Yesterday I outlined a few concerns about the Reformed doctrine of limited atonement. In this post I will outline two basic principles that I had not considered initially, but which helped me reaffirm the doctrine.
The part of the doctrine that I’d overlooked is that when Reformed people speak of limited atonement, they are only referring to the positive work that was accomplished on the cross. We don’t call the atonement universal, since we like to think primarily of its positive results. And everyone knows that not all will be saved.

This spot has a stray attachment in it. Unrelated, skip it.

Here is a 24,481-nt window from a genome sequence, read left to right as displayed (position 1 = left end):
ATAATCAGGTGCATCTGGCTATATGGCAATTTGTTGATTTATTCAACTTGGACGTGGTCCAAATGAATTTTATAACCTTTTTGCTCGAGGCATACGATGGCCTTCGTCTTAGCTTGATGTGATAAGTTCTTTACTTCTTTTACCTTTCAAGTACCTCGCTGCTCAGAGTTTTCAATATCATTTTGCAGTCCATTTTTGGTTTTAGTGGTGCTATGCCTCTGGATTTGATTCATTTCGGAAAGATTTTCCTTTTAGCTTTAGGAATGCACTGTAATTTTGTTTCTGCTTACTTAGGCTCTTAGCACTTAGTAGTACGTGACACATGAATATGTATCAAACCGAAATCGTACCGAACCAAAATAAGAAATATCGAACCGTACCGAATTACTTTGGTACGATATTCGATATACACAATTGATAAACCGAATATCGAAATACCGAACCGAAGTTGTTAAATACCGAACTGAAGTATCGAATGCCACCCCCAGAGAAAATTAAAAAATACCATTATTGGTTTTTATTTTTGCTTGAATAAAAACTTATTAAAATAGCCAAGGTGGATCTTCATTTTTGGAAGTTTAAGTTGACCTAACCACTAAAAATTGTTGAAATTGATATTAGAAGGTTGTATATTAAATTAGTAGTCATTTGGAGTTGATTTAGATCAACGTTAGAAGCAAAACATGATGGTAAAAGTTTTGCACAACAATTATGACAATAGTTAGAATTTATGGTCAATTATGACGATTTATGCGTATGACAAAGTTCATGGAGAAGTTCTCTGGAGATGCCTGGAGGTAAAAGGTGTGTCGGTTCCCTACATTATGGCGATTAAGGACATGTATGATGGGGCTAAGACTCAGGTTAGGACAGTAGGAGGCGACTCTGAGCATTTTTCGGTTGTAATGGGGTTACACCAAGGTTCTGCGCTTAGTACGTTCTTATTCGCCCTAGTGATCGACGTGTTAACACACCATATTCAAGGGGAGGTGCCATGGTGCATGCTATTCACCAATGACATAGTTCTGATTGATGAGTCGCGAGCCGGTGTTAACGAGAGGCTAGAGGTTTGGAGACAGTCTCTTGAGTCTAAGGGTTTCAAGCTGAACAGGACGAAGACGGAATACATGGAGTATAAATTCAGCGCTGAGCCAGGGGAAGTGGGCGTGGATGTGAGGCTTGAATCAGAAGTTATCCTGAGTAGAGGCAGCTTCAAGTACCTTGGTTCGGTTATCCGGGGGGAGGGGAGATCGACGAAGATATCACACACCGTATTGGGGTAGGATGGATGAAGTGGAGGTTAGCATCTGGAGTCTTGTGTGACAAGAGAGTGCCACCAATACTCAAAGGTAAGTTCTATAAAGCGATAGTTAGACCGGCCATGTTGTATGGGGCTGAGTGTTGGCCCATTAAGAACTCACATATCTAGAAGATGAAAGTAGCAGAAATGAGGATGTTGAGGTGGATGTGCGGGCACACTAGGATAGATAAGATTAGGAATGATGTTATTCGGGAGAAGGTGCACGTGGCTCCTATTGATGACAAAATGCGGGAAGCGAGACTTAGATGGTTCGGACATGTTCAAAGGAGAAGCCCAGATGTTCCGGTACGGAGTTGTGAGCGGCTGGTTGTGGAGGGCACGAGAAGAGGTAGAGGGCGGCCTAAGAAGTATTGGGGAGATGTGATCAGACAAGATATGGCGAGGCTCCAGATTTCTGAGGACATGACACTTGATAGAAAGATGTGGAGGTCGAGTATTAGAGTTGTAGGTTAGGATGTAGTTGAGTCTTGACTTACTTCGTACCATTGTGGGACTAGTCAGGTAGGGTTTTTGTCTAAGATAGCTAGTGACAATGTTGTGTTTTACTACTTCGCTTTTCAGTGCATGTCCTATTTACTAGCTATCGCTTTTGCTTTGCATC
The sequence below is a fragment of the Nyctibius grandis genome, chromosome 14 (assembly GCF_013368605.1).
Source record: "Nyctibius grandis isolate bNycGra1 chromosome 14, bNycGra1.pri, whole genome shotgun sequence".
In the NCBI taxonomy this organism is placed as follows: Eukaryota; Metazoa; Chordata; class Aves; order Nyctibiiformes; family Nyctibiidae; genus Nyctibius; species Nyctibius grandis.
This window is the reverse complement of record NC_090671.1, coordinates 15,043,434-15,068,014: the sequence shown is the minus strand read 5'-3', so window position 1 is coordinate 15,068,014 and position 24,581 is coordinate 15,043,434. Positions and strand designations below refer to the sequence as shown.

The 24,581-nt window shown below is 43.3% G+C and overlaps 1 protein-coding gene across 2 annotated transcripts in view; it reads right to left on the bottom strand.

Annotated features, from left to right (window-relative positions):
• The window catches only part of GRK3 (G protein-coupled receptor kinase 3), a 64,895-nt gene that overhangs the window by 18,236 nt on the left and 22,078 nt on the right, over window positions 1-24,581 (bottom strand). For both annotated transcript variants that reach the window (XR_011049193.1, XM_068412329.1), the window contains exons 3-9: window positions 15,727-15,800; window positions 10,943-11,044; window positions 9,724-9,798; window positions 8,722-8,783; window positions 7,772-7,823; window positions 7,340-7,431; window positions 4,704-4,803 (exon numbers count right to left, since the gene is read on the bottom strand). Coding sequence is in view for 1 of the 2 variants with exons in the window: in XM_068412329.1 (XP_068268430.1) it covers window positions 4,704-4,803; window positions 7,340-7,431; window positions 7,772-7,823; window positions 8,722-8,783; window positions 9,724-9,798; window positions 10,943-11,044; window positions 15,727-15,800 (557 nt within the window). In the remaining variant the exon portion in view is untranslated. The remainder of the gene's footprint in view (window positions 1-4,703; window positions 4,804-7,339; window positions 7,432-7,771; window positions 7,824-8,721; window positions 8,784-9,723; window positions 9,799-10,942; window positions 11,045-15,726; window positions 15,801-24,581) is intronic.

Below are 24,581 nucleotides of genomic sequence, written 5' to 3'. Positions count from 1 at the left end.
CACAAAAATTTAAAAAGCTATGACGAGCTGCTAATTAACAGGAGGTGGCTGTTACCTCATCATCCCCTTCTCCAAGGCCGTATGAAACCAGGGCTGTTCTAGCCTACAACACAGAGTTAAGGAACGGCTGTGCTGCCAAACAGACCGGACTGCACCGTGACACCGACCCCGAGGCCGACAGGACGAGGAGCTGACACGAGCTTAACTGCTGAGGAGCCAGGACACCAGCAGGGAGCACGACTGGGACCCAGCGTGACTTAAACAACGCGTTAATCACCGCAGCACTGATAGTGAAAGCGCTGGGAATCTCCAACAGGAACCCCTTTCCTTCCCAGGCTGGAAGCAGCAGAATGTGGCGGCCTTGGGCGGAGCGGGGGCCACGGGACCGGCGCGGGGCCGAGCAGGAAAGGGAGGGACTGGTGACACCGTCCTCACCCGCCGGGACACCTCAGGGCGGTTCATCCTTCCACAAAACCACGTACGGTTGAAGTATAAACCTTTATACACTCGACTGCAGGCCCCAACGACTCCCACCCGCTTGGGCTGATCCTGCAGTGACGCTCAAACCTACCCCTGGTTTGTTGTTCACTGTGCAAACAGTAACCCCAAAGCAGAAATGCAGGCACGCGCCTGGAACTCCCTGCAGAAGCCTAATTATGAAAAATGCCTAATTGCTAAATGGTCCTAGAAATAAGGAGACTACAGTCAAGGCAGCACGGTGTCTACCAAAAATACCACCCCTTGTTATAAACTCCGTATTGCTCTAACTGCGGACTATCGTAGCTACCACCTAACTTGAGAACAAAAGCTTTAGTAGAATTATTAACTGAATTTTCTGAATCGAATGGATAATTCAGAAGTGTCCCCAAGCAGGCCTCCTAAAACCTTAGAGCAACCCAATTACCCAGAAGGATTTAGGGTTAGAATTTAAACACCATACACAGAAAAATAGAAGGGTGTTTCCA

However, Reformed people do not view Christ’s work on the cross as limited to what it accomplished positively. We also understand the atonement to have worked negatively. We see two separate things being accomplished on the cross: salvation and judgment; salvation for those who love the cross and judgment for those who reject it. So in one sense, Christ’s work on the cross was universal in scope, but is limited in its positive effects. Therefore we speak of it as a limited atonement.
So in what sense does Peter speak of false prophets as having been bought? I don’t have a good answer yet, but I’m working on it. To be honest, I’m scared I might overlook the right answer in trying to defend my tradition. When and if I find a good solution I post here.